Over the last month, the Mayor’s office has reached out to us, along with several city agencies, to meet regularly and develop a plan of action in light of the tragic fatalities on June 22. Informed by what we are hearing from our members through the 1,500 emails directed to the Mayor, we are approaching those meetings with the goal of seeing prompt, specific safety improvements delivered not just to the sites of two fatal collisions, but to streets across San Francisco.

We are urging the Mayor to demonstrate his commitment to Vision Zero by ensuring city departments take immediate actions to implement protected bike lanes, deliver significant safety improvements to the streets that saw the tragic fatalities of the past month, ensure SFPD focuses enforcement on the most dangerous traffic violations and speed the delivery of Vision Zero projects.

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Advocates Renew Push for West Alameda Estuary Bike and Pedestrian Bridge

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Cyndy Johnsen (glasses) and Lucy Gigli in the coffee shop "office" of BikeWalk Alameda. Photo: Streetsblog.

Cyndy Johnsen (glasses) and Lucy Gigli in the coffee shop “office” of BikeWalk Alameda. Photo: Streetsblog.

There are few places in the Bay Area where the expression “you can’t get there from here” more aptly applies. Stand at the estuary at Jack London Square, and one can see the west Alameda piers clearly, just a half-mile away. But try to get there and it turns into a two-mile-plus circuitous trek that requires back tracking towards Oakland to the entrance of the tunnels. By bike or on foot, it means a miserable, loud, and uncomfortable journey through the Posey Tube, with its narrow sidewalk and railing.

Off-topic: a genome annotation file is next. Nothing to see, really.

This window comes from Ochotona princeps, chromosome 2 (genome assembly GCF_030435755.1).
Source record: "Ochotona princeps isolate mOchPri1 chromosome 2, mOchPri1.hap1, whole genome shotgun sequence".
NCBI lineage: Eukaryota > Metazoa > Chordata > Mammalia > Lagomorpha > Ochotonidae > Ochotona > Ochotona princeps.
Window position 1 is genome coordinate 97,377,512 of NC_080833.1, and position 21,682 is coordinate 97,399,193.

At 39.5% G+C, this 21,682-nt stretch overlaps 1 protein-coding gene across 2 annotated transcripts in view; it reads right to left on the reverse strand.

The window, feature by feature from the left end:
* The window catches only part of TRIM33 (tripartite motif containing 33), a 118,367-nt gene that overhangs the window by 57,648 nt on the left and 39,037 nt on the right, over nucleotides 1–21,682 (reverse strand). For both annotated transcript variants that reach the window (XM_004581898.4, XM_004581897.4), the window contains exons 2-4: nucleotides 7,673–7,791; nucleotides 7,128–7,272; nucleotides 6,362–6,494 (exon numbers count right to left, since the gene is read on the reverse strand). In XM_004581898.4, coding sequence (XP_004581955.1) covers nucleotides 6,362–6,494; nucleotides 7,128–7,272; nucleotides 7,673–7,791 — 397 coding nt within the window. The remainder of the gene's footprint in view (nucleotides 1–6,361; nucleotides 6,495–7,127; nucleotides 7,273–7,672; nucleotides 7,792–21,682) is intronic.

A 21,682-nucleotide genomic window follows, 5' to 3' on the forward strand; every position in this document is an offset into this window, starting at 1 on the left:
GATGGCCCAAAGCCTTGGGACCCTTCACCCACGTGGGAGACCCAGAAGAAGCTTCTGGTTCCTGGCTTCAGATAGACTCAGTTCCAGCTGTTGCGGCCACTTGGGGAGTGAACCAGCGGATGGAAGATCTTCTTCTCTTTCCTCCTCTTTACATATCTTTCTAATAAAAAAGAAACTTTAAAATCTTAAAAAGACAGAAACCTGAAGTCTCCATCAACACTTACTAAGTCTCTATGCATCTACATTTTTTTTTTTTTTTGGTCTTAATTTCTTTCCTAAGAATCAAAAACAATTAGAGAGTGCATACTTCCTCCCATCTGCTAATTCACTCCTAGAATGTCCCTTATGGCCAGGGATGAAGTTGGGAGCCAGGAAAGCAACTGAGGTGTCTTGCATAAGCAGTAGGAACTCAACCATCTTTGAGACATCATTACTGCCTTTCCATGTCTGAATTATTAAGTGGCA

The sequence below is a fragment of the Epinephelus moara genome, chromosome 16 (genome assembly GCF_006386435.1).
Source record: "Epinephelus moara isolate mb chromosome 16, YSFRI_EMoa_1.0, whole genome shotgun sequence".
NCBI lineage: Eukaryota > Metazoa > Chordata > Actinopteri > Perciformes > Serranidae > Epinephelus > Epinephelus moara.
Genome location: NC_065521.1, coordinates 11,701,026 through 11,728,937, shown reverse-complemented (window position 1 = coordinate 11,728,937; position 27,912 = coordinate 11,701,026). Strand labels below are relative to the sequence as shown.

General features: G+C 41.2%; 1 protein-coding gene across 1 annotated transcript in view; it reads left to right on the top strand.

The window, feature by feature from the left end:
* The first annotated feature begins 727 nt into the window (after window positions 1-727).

“We know a bridge is the only solution that is really going to solve Alameda’s west-end traffic problem,” said Lucy Gigli, President of the volunteer organization BikeWalkAlameda, in a meeting with Streetsblog at Julie’s Coffee & Tea Garden on Park Street, one of the organization’s unofficial offices. “It’s the most favorable solution that will meet the long term goals.”

That’s why Gigli, Cyndy Johnsen (another advocate and volunteer with the group), and BikeEastBay are pushing for a bike and pedestrian bridge across the estuary–one similar to the Bay Farm Island Bicycle Bridge, which spans the San Leandro Bay inlet to the Oakland Estuary. That bridge, which was completed in 1995, is roughly 860 feet long and cost $3.5 million. It is also the only bike-and-pedestrian drawbridge in the U.S. The bridge to Jack London would be longer, of course, and, according to an initial study, would cost roughly $60 million. “People say it’s too expensive, but people don’t really know; some say if it’s just for bikes and peds, who’s going to use it?” said Johnsen.

But the arguments for building the bridge are clearly delineated in BikeWalkAlameda’s material:

  • The Posey Tube/Oakland Connection is identified as the number one priority in the City of Alameda Bicycle Master Plan.
  • Pedestrians and bicyclists are limited to the Posey Tube walkway, which is so narrow that it cannot accommodate wheelchairs, bike trailers, or two passing bikes even with the increased width created in 2016.
  • Tube capacity is limited and congestion is growing.
  • A ride or walk through the Tube exposes one to sooty walls and smelly, toxic fumes.
  • For this short crossing, bus access is limited and costly ($2.10); the bus capacity for bicyclists is limited to only two or three bikes per bus.
  • During peak hours, bike racks are often full, which makes the service unreliable for bicyclists.
  • The bus and shuttles do not provide alternatives to the tubes and are subject to traffic delays.
  • The Estuary Crossing and Target shuttles have limited hours and 30-minute headways.

From the shortline of Jack London Square, west Alameda is tantalizingly close, but getting there by bike or foot is an ordeal. Photo: Streetsblog.

From the shoreline of Jack London Square, west Alameda is tantalizingly close, but getting there by bike or foot is an ordeal. Photo: Streetsblog.

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More Grumbles at Final Hearing on Taraval Changes